A lot of the background research research for The Green Man has involved reading The Bible. That’s perhaps unsurprising given that the story is about a group of Benedictine, Franciscan and Dominican monks from the 14th century. One of the Biblical stories that I ended up using as a reference point in TGM is generally known as the story of the Bronze Snake. It occurs someway into the Book of Numbers 21, after Moses has led the Hebrews from tyranny and into the desert, but before he converses with God upon Mount Sinai.
The Israelites left Mount Hor and went on the road toward the Red Sea, in order to go around the country of Edom. But the people became impatient on the way 5 and grumbled at God and Moses. They said, “Why did you bring us out of Egypt to die in this desert? There is no bread and no water, and we hate this terrible food!” 6 So the Lord sent them poisonous snakes; they bit the people, and many of the Israelites died. 7 The people came to Moses and said, “We sinned when we grumbled at you and the Lord. Pray that the Lord will take away these snakes.” So Moses prayed for the people. 8 The Lord said to Moses, “Make a bronze snake, and put it on a pole. When anyone who is bitten looks at it, that person will live.” 9 So Moses made a bronze snake and put it on a pole. Then when a snake bit anyone, that person looked at the bronze snake and lived.
It’s such a weird, almost throwaway little story that it’s easy to read it and think, “well that was an odd diversion,” and carry on with the meat of the Moses narrative, which culminates in the revelation (or perhaps codification would be a better way of putting it) of the Ten Commandments. If you took this section out of the Moses story, it’d make no difference to the narrative at all.
And yet there must be something to it. A quick Google image search will reveal untold amounts of incredible pieces of art depicting the scene, a few of which I’ve pinched to post up here. Anything in the Bible must be there for a reason, so I gave it some thought. The more I thought about it, the more the story makes sense.
By this point in the Bible snakes are well established as symbols of disorder and danger, and more particularly, unexpected disorder. I already mentioned that paradise translates as “walled garden”, but paradise is not impregnable. The snakes still manage to find a way in, as we know from the Adam and Eve story.
That’s not just whimsical storytelling either; we can see that in our everyday life. If anyone had ever been in any doubt, then 2020 has taught us that even when you batten down all the hatches and seal yourself away from the outside world (regardless of whether that isolation is imposed by the self or by the state), you still can’t stop unexpected dangers and traumas from stealing in and causing you harm. Perhaps it’s even the case that the more you seal yourself in, the more damage you invite in: loneliness and mental illnesses, suicidal thoughts (though mercifully, not suicide itself), domestic abuse, sedentarism, and alcoholism have all been rampant this year just as much as the Covid-19 virus, and there are many people who subscribe to the theory that the cure is more dangerous than the disease (my personal opinion is that such a position is very much relative and dependent upon your individual circumstances, and the answer can’t be reduced to blanket statements).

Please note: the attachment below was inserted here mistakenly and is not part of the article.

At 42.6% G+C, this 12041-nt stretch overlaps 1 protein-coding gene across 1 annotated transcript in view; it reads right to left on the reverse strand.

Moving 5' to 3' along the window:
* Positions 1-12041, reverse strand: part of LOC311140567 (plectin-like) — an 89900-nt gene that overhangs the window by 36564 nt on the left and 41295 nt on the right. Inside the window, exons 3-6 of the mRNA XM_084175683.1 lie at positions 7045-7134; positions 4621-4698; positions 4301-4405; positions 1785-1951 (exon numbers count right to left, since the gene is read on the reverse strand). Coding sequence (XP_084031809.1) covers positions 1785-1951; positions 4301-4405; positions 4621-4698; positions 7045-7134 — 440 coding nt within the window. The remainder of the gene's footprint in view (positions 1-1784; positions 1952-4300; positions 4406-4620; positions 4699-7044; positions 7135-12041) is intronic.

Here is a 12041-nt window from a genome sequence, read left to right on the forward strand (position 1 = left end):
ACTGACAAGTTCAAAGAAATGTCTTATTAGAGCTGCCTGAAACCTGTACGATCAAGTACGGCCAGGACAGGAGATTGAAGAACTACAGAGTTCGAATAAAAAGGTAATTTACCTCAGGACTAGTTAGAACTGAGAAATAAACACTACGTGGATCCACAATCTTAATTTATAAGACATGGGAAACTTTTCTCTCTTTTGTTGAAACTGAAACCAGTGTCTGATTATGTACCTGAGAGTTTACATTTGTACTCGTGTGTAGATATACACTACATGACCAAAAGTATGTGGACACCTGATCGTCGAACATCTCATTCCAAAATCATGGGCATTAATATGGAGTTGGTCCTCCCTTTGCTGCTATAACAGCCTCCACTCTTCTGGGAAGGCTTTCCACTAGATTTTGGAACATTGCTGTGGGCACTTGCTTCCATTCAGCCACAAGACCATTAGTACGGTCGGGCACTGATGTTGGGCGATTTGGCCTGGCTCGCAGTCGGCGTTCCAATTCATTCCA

It’s interesting to note that the Hebrews being lost and bitten by snakes in the desert happens after they have been freed from tyranny, and they’re bitching and moaning so much it’s like they would have preferred to stay under the yoke of the Pharaoh instead of having to deal with liberty. Liberty brings with it responsibilities, danger, and risk. And the problem with liberty is that, you can’t look to the Pharaoh for succour and subsistence. Things bite you. So what do you do?
You have to look at the things that bite you. More than that, you have to really pay attention to them. By using our perceptive abilities we can see the truth of something. That’s a biological fact just s much as it is an ontological one. For sure, we can be fooled by our eyes some of the time, but if you really look at something, we can discern something of truth about it. And once you look at it, and study it, and come to understand it, then you become better equipped to deal with it, fight it, or resist or avoid it when it rears its head to strike next.
This happens at an individual level. If you have a problem in your life – be it debt, mental illness, relationship trouble, addiction, or whatever – you cannot move on without paying due attention to it. That’s well understood, and it makes sense in your own life; there’s bound to be something in your life where you think, “hmm, I really ought to pay more attention to that” and if you don’t, then it continues to nip at you. There have been several instances in my life where I’ve been forced to look at something and acknowledge it – which is often uncomfortable, sometimes painful – but always cathartic, and useful.